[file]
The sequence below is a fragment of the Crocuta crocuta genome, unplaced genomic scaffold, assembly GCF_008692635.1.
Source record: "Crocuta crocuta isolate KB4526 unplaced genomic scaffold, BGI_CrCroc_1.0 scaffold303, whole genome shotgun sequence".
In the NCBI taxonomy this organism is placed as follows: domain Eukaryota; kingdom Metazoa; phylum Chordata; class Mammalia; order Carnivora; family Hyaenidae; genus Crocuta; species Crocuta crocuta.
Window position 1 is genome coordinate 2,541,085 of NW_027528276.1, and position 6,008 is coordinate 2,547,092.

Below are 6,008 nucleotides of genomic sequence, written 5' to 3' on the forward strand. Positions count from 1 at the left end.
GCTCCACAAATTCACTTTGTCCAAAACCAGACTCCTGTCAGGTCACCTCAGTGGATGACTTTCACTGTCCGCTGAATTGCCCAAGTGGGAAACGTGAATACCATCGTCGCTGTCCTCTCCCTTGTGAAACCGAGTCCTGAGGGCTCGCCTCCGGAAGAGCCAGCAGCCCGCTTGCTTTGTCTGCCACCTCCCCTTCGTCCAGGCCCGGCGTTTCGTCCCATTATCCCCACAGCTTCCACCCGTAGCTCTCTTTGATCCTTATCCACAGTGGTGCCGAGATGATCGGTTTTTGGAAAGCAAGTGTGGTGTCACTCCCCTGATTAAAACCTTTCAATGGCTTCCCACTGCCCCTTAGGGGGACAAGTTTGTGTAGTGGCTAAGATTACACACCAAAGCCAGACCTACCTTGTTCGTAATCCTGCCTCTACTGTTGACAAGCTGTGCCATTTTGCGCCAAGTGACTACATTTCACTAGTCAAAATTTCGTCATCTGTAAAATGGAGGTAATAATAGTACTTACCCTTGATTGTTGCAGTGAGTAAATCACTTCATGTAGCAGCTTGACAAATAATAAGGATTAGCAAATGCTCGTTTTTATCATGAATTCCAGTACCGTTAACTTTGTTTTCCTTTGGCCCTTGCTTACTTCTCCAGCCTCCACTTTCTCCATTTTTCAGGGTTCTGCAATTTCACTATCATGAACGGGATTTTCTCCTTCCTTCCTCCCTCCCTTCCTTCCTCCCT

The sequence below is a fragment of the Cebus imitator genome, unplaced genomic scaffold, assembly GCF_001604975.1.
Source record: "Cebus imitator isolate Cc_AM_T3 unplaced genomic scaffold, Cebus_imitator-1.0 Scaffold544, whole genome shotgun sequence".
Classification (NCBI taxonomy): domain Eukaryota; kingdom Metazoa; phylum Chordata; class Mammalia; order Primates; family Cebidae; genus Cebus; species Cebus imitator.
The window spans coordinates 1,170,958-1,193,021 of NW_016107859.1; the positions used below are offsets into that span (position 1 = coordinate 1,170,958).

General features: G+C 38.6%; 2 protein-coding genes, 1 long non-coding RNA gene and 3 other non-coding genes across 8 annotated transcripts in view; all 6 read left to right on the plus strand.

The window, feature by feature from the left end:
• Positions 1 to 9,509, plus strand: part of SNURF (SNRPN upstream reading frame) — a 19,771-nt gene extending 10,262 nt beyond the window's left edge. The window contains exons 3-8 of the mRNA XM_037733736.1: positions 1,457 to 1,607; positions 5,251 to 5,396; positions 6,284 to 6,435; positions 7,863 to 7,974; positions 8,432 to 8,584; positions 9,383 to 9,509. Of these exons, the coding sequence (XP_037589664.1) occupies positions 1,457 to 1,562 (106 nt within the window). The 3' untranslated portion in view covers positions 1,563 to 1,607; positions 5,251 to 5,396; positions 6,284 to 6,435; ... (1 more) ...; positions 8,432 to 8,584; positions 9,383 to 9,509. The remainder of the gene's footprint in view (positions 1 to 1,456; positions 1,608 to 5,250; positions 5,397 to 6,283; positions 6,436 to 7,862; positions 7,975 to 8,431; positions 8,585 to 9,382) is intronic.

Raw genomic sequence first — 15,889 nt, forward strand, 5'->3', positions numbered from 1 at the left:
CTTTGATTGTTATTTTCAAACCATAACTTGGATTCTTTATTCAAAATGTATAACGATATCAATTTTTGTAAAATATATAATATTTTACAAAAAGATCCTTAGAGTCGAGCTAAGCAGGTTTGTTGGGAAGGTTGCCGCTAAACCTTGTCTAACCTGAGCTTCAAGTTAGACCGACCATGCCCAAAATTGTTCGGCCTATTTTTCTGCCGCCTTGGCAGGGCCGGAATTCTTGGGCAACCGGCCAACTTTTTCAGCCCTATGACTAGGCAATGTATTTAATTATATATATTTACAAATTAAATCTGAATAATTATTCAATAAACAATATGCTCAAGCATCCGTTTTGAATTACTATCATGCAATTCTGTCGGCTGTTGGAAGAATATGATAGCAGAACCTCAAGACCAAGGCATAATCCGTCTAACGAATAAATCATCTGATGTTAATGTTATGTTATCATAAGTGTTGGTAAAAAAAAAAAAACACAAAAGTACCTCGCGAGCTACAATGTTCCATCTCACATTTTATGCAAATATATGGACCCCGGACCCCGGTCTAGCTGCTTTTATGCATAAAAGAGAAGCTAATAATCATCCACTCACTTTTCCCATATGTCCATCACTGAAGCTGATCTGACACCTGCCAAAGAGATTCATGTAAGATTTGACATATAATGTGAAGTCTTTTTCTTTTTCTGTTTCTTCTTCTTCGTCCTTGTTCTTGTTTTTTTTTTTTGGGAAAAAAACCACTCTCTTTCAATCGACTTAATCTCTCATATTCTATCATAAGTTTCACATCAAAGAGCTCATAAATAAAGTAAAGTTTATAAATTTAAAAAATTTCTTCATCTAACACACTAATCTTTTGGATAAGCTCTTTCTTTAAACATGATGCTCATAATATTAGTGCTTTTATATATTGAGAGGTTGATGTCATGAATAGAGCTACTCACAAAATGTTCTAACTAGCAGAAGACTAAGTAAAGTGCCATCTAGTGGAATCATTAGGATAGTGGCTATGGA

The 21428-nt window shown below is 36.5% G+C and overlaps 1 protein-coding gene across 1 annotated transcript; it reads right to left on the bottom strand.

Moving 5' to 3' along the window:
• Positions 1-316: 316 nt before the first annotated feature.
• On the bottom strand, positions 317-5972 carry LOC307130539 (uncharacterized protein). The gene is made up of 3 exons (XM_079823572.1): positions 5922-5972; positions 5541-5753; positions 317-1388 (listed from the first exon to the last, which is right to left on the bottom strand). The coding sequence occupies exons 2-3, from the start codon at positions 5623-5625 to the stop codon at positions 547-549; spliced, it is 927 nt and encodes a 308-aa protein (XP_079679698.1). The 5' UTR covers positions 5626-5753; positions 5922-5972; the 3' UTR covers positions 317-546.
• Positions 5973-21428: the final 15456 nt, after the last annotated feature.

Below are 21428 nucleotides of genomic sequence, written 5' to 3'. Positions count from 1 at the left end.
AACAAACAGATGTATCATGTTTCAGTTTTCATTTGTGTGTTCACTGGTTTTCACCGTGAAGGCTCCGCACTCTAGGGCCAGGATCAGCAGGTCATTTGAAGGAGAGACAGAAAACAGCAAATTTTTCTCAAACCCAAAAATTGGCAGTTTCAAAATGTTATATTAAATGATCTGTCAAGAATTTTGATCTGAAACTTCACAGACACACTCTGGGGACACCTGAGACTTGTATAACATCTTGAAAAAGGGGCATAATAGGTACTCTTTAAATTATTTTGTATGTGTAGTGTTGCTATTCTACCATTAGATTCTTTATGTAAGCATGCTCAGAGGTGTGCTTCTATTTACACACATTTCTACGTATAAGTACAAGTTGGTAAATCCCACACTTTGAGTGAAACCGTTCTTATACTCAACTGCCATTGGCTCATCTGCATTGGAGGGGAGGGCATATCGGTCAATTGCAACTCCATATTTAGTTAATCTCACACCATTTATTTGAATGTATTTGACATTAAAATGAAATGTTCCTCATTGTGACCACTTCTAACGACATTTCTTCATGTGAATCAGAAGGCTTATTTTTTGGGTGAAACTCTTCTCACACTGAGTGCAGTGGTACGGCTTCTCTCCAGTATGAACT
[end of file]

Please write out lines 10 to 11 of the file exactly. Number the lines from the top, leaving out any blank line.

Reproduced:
The window spans coordinates 1,170,958-1,193,021 of NW_016107859.1; the positions used below are offsets into that span (position 1 = coordinate 1,170,958).

General features: G+C 38.6%; 2 protein-coding genes, 1 long non-coding RNA gene and 3 other non-coding genes across 8 annotated transcripts in view; all 6 read left to right on the plus strand.